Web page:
BATTERY PARK CITY — When Stuyvesant High School's 3,000 students returned to their Battery Park City classrooms on Oct. 9, 2001, they thought the worst was over.
Less than a month earlier, the 14-to-18-year-olds had fled their school, some in tears and some numbly silent, as the World Trade Center collapsed just three blocks behind them.
The students at one of the city's most selective high schools were ready to get back to their routine of coursework and college applications, and ready to reassemble the pieces of their pre-9/11 academic and social lives.
But from their first breath of smoky, dusty air they took as they emerged from the subway that October morning, many of the students feared that they had returned to lower Manhattan too soon.
"We could see the fire burning [at Ground Zero] on our way to school," said Lila Nordstrom, who was a senior on 9/11.
"It was very clear it was not safe."
Nordstrom, now 27 and living in California, later developed chronic bronchitis and severe acid reflux that she believes is connected to her daily exposure to 9/11 toxins at Stuyvesant in the fall and winter of 2001.
And she is not alone. Nordstrom, who started an advocacy group called StuyHealth, has spoken to dozens of her former classmates who have illnesses that may be connected to 9/11.
Some of them are receiving treatment at Bellevue Hospital's World Trade Center Environmental Health Center, where staff confirmed they are seeing former Stuyvesant students but would not say how many.
Amit Friedlander, Stuyvesant's senior class president on 9/11, remembers feeling uneasy about the air he was breathing as he walked to and from Stuyvesant each day in the fall of 2001.
But like many of his classmates, Friedlander was not willing to transfer to another high school, after working so hard to earn his Stuyvesant diploma.
"I figured the best thing to do is not to think about it," Friedlander said of the potential danger.
"Once you make a decision to do something risky, you can't think about it."
So Friedlander put the dust and smoke out of his mind — until the summer of 2006, when, after months of looking so tired that his mother asked if he was on drugs, Friedlander was diagnosed with Hodgkin's lymphoma.
The doctors told Friedlander they couldn't say for certain whether his illness was caused by 9/11.
But Friedlander has no doubt the two are connected.
"If we hadn't been sent back so soon, I wouldn't have cancer," said Friedlander, now 27, who battled the disease and has been healthy for the past four years.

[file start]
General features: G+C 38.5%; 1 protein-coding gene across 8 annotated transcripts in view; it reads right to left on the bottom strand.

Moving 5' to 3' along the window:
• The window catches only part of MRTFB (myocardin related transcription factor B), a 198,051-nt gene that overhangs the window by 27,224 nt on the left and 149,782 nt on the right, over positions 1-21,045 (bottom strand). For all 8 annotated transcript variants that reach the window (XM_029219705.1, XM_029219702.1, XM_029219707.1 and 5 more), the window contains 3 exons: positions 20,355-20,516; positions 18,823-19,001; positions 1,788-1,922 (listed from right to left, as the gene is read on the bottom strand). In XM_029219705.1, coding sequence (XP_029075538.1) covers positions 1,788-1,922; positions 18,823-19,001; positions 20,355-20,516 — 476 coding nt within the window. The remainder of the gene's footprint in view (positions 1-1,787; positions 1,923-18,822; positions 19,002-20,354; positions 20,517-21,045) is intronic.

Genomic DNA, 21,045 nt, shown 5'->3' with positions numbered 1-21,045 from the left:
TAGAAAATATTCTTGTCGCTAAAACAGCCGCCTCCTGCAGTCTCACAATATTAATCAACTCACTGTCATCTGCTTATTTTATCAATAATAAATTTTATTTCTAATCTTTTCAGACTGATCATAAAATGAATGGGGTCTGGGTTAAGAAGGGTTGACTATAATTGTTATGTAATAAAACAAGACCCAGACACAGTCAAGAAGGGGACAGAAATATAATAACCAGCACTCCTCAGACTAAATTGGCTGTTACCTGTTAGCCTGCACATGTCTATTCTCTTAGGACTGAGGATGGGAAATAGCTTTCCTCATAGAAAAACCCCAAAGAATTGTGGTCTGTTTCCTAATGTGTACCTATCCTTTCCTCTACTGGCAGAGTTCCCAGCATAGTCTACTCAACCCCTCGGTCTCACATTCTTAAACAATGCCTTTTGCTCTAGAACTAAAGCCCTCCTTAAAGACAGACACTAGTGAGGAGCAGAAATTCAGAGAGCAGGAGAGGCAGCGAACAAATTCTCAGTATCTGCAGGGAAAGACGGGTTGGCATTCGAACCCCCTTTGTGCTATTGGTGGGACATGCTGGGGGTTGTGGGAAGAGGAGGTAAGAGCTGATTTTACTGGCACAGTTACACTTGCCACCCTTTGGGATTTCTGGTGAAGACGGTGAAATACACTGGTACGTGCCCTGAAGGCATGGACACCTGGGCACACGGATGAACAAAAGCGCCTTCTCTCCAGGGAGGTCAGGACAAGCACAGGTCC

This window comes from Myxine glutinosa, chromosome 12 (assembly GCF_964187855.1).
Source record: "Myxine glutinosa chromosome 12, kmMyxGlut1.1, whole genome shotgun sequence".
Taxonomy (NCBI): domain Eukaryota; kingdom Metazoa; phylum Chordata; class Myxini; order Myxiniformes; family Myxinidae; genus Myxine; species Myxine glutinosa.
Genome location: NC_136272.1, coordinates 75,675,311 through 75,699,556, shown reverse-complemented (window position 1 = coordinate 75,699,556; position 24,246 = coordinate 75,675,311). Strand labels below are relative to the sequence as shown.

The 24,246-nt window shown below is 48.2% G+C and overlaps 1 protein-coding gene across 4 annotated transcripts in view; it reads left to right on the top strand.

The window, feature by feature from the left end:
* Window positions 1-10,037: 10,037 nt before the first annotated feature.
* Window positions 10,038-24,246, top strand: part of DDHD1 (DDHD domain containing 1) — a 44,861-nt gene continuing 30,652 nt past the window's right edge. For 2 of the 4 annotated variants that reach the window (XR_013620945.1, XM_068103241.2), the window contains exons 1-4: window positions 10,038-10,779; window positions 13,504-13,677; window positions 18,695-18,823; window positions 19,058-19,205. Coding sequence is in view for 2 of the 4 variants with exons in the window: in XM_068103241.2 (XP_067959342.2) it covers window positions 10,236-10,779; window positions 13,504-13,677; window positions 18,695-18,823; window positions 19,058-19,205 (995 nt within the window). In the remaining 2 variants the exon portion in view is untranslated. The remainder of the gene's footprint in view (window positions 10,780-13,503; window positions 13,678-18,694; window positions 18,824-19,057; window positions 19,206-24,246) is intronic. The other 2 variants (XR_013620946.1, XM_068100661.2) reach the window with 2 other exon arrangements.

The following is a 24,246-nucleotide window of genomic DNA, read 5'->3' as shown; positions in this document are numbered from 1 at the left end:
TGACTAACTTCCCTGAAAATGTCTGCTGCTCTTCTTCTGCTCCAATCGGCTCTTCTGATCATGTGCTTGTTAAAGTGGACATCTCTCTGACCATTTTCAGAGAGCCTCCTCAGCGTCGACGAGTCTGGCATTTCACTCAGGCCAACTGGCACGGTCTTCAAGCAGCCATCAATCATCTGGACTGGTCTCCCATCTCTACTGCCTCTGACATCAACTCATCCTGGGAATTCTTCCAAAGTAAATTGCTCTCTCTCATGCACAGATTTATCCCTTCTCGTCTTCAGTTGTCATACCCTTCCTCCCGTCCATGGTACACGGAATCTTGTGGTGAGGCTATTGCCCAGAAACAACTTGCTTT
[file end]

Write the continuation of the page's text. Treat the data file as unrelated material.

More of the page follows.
"That made me really mad."
Even 10 years after 9/11, no one knows exactly what toxins the students at Stuyvesant High School were breathing and how it could affect them.
Air monitoring at the building showed occasional elevated levels of lead dust and particulate matter. Starting on the morning of Sept. 11 until shortly before the students returned, Stuyvesant had been used as a command center, with hundreds of officials walking back and forth to Ground Zero and tracking dust into the school on their boots.
And every day in the fall of 2001, as the students walked along Chambers Street, trucks filled with smoking World Trade Center debris rumbled past, depositing the rubble in an enormous pile on a barge just north of the school.
Stuyvesant principal Stanley Teitel, who was principal in 2001 and remains at the school this year, declined to comment. The Department of Education did not immediately respond to calls for comment.
But according to those enrolled in the school that year, students began complaining of headaches, sore throats and nosebleeds. Several teachers left out of concern for their health. Former Schools Chancellor Harold O. Levy moved his offices to Stuyvesant to prove that the air was safe, but then he returned to Brooklyn just a few days later, according to reports.
"In spite of all the assurances from all levels of government, we very quickly realized they were lying to us and it was not safe," said Marilena Christodoulou, who was the president of the Stuyvesant Parents' Association on 9/11.
The former head of the Environmental Protection Agency, Christine Todd Whitman, has come under attack for her official statement in the days after 9/11 that the air around Ground Zero was safe to breathe, despite the mounting evidence to the contrary.
Christodoulou led the advocacy for a more thorough cleanup, particularly of the school's sprawling ventilation system and the auditorium, where porous materials like the carpet and the stage curtain had not been replaced after the towers fell.
In November 2001, after students had been back for a month, Nordstrom remembers a sudden directive not to drink out of the water fountains anymore.
"It didn't add up to a safe environment," she said.
But Nordstrom, like many of the students, did not feel that she had any choice in the matter.
"The city made the decision for us," Nordstrom said. "We were kids. We couldn’t not go to school."
After the Parents' Association threatened a lawsuit in the spring of 2002, the city finally agreed to shut Stuyvesant down that summer and give it the comprehensive cleaning advocates said it should have gotten before students returned more than six months earlier.
The cleaning came too late for Nordstrom, whose existing athsma — which had been under control before 9/11 — flared up again after the attacks, along with increasing respiratory and gastrointestinal problems.
Now, Nordstrom said she is particularly concerned when she hears about the illnesses first responders and recovery workers are contracting, including cancers and life-threatening lung ailments.
"First responders are getting the health problems now that we're going to get in 20 years," Nordstrom said.
"I'm scared for myself…and I'm angry."